Crew of foundering dredge plucked by helicopter from Bay of Fundy

Apr 6, 2009 12:00 AM

The 140-foot dredge Shovelmaster was being towed from Saint John, New Brunswick, to Halifax, Nova Scotia, when it encountered a gale. The vessel subsequently capsized and sank.
Three crewmembers were rescued just before their harbor dredge capsized during a gale in the Bay of Fundy.

The owners of the 140-foot Shovelmaster blamed unexpected bad weather for the Nov. 19, 2008, capsizing and subsequent sinking of the dredge 25 nautical miles northwest of Yarmouth, Nova Scotia.

The 592-gross-ton Shovelmaster had ceased work for the season on a harbor-dredging project at Saint John, New Brunswick. The vessel was being towed to Halifax for winter layup. Operating in 13-foot seas and winds estimated at 35 knots, the tugboat Atlantic Larch lost control of the tow, the Canadian Coast Guard said. The Joint Rescue Coordination Centre at Halifax sent a Cormorant helicopter, which rescued Shovelmaster's crew 10 minutes before the dredge capsized and Atlantic Larch severed all lines.

As Shovelmaster wobbled in the waves, the three crewmembers donned survival suits and were ordered to jump into the water, said Maj. Denis McGuire, officer in charge of the rescue center. A rescue swimmer helped the crew in the water as they were hoisted to safety by the chopper.

"The way the barge was designed, with the high corner posts, the helicopter couldn't hover in close enough to do a safe hoist" from the deck, McGuire said. "If they hadn't gotten those persons off, it would have been much more difficult, because the vessel capsized."

The tug and dredge crews were surprised to encounter such bad weather, said Geoff Britt, a spokesman for Atlantic Towing Ltd., which owns the vessels involved in the incident.

"They were lucky, because the seas were pretty rough," Britt said. "The conditions were much more severe than expected, in terms of the winds and the seas."

The tug and dredge left Saint John at an undisclosed time Nov. 18. Britt said Atlantic Larch never would have sailed if the crews had realized the danger.

"Obviously not, if they had known the severity of the conditions," he said. "Everyone was caught unawares."

The 4,000-hp Atlantic Larch, a z-drive tractor tug, is operated by Atlantic Towing, based in Saint John. Shovelmaster is operated by Atlantic Towing's Harbor Development division, based in Dartmouth, Nova Scotia.

Britt refused to comment on exactly which weather forecast the crews monitored before departing Saint John on Nov. 18. He also wouldn't specify the actual weather conditions the vessels encountered. The tug and dredge ran into trouble around 1415 on Nov. 19.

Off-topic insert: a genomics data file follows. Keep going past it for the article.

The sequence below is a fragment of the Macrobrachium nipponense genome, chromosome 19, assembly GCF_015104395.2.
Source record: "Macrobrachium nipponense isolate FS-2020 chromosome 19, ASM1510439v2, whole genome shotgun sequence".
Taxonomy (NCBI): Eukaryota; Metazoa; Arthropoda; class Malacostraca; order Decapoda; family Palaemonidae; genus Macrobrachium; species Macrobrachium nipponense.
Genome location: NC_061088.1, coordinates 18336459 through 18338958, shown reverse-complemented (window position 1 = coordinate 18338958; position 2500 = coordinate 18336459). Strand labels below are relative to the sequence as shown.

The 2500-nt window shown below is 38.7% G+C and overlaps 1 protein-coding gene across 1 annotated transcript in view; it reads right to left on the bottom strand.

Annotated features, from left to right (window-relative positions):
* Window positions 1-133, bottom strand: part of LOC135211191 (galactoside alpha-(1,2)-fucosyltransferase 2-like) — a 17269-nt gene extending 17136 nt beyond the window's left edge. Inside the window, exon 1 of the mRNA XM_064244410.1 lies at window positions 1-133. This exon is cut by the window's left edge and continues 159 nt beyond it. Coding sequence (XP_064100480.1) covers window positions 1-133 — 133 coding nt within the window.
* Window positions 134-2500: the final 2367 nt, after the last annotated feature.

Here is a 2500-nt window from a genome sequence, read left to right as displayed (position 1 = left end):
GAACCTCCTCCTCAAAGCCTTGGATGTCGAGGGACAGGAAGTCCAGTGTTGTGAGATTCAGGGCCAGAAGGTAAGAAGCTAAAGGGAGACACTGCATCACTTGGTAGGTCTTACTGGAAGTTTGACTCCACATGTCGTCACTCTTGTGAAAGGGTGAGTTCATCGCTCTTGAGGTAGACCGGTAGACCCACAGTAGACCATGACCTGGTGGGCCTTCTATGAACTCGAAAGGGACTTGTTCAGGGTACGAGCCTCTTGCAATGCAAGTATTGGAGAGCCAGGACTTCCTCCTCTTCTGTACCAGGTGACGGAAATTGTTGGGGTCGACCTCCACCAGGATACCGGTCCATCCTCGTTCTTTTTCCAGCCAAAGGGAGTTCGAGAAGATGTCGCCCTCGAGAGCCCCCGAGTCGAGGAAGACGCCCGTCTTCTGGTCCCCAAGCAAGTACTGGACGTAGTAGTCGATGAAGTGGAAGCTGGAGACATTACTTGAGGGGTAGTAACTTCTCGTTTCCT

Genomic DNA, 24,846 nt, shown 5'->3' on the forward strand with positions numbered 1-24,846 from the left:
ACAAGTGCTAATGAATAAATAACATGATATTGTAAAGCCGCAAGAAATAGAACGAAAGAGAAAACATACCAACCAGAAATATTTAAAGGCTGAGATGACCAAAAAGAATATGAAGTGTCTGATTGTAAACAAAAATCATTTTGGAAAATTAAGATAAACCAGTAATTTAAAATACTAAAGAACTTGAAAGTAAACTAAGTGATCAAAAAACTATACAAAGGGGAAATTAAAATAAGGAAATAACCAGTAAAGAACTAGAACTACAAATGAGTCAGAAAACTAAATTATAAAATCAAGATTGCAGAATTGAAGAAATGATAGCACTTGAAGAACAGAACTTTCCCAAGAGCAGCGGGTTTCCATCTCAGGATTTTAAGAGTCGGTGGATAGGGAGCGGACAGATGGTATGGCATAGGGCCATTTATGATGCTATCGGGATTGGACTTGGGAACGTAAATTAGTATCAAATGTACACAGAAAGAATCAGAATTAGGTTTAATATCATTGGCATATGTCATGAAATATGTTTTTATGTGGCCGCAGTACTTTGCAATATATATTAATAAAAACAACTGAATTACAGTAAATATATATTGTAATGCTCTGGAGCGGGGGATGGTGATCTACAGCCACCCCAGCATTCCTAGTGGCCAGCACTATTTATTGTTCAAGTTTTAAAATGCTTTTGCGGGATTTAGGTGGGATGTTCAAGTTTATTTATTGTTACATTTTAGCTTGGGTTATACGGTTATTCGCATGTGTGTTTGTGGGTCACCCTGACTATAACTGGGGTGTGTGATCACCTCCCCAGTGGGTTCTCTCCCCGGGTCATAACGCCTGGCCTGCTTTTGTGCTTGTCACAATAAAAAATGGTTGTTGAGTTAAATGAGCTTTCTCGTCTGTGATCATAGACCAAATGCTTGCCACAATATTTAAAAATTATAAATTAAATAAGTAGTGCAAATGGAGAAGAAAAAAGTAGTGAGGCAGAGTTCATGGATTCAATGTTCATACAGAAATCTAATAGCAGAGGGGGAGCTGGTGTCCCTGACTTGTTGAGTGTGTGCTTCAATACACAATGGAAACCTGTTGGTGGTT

Environment Canada's extended outlook on Nov. 16 — two days before the voyage began — called for gale- to storm-force winds in the Bay of Fundy on Nov. 19, said Bob Robichaud, an Environment Canada warning preparedness meteorologist at Dartmouth. Wave-height forecasts in the days leading up to Nov. 19 varied from a low range of 2 to 3 meters, or 6.5 to 10 feet, to a high range of 3 to 4 meters, or 10 to 13 feet.

"We were forecasting some pretty nasty weather conditions over the period of a couple of days," Robichaud said. "It wasn't really a surprise from our standpoint."

At 0300 on Nov. 18, Environment Canada issued a gale warning, which forecast winds of 34 to 47 knots.

According to weather buoys in the area where Shovelmaster capsized, the maximum gust was 37 knots, within the forecast range, Robichaud said. The maximum wave height of 4.2 meters, or 13.4 feet, did slightly exceed forecasts.

Atlantic Towing sent three tugs to retrieve the capsized Shovelmaster. The company said it planned to move the dredge farther offshore before attempting to right it. At 1710 on Nov. 23, Shovelmaster sank while under tow by the 5,000-hp Atlantic Oak, 45 nautical miles south southwest of Yarmouth.

Shovelmaster went down in 475 feet of water with 18,500 gallons of diesel fuel aboard, plus 500 gallons of hydraulic oil and slops. The Canadian Coast Guard reported a sheen about 500 feet wide and a mile long, representing only a few gallons of fuel.

An environmental and salvage plan was still being formulated in January, Britt said.

Dom Yanchunas

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